When the brook dried up from which Elijah had been drinking (because of the drought which Elijah had predicted), God led him to a widow in a town on the coast (1 Kings 17:7-16). The widow and her son were also suffering from the drought. When Elijah asked her for food, she told him of her dire circumstances - she was preparing her last meal. Elijah asks her for bread anyway. Then he makes her a promise from God: "The jar of flour will not be used up and the jug of oil will not run dry until the day the Lord gives rain on the land."
And so it was. Elijah lived with the woman and her family while God kept his promise. The widow was not an Israelite, but a woman from the area where Jezebel was from. God had sent Elijah to a foreigner, you might say into the enemy's camp, someone who owed an Israeli prophet nothing.
For Reflection: God blessed this woman and her family for sharing their last meal with a visitor, a foreigner. Elijah had traveled a long way and was no doubt dusty and dirty. He'd been living outdoors for a long time without human companionship. A widow, who should have been afraid of him, takes him in. It is surely God at work to lead Elijah to such a woman and for that woman to open her home and hearth to Elijah.
Let us pray. Jesus, if you led someone to my door I hope I would be as welcoming. There may not be anyone knocking on my door, but there are many refugees in the world today. How should I respond? What is my responsibility?
Snowboarding, free skiing and other events have been added to the Olympic games in recent years. These are sports that only developed recently. People invented these sports. They invented the equipment; they invented the moves. Someone did it first and then spread the word.
Usually these innovators are young people who are willing to try anything. They don't have a fear of failure (or many times a fear of death). When they get to a certain age, they retire from the sport to get married, raise families and pursue other dreams. They settle down; live normal lives.
I'm not sure as Christians that we should settle down and live normal lives. We should be the ones trying new things in the Spirit, finding new ways to achieve healing, working miracles to feed the hungry and house the homeless, even raising the dead. We should be the ones soaring above the earth in the Spirit, being transported supernaturally to other places, getting "big air". These are radical things in the Spirit today which for Christians should be the new normal.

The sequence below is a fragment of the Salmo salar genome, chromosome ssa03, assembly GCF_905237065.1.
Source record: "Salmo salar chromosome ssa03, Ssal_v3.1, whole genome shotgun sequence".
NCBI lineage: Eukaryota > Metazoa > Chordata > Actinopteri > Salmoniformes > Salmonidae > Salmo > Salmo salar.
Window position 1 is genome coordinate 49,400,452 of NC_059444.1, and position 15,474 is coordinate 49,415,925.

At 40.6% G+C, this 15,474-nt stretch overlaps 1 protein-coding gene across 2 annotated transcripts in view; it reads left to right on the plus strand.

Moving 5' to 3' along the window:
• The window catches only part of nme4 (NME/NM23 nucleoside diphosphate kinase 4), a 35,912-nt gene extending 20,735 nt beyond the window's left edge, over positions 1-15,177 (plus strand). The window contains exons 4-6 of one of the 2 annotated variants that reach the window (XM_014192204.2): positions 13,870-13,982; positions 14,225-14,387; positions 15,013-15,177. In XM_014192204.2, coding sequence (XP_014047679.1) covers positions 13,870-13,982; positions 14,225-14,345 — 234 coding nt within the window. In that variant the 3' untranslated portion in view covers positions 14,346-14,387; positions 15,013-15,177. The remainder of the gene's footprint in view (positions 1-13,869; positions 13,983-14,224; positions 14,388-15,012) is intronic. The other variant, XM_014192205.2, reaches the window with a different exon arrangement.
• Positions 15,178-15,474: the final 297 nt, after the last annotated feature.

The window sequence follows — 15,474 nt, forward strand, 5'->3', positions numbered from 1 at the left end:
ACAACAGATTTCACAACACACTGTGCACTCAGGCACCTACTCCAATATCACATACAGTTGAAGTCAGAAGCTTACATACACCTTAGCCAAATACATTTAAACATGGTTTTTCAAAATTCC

For reflection: What is the new normal to which God is calling me? Where have I settled for less than God wants? What new moves does God want me to develop?
Let us pray. Jesus, in you all things are possible. I want to know you and the power of your resurrection. I don't want to settle for less than you have planned for me and will enable me to do. I want to keep pressing on toward that to which you have called me. With you I have no fear.(based on Matthew 19:26, Ephesians 3:10, 13-14 and 1 John 4:18).
Let us pray today for the people of The Philippines who are suffering from the typhoon.
Father, we ask for a miraculous recovery for the people of The Philippines. That the food and water arriving will be more than sufficient, that the debris be cleared away more quickly than anyone thinks possible, that housing and workplaces be restored in the blink of an eye. We loose the storehouses of food, building materials, medicine and philanthropy around the world.
We also ask for healing for their loss of families, friends and loved ones. We ask for loving families to be found for all children left orphaned and new hope for the elderly who lost everything dear to them. Pour out your provision of hope and healing, Father, for those who are spiritually destitute, for those who don't know you. May this time of physical renewal also be a time of spiritual renewal.
It is not Peter who recognizes Jesus. It is John. But it is Peter who jumps into the water to get to Jesus faster. By my count this is the fourth time Peter has seen Jesus since the resurrection. Once, Jesus appears to Peter when he is alone (Luke 24:34), then twice Jesus appears to him with other disciples when they are behind locked doors (Luke 24:36-43 and John 20:26-31). Still Peter is eager to see him again.
Jesus is cooking breakfast onshore. He has brought fish and bread which is reminiscent of the feeding of the large crowd beside this same body of water (John 6:1-13) with the five loaves and two fish provided by a boy. Jesus adds to the fire some of the freshly caught fish. Again in this account (John 21:1-14) it seems that Jesus looks different ("None of the disciples dared ask him, 'Who are you?' They knew it was the Lord.") As with the two disciples on the road to Emmaus, they recognize him in the preparation of the food.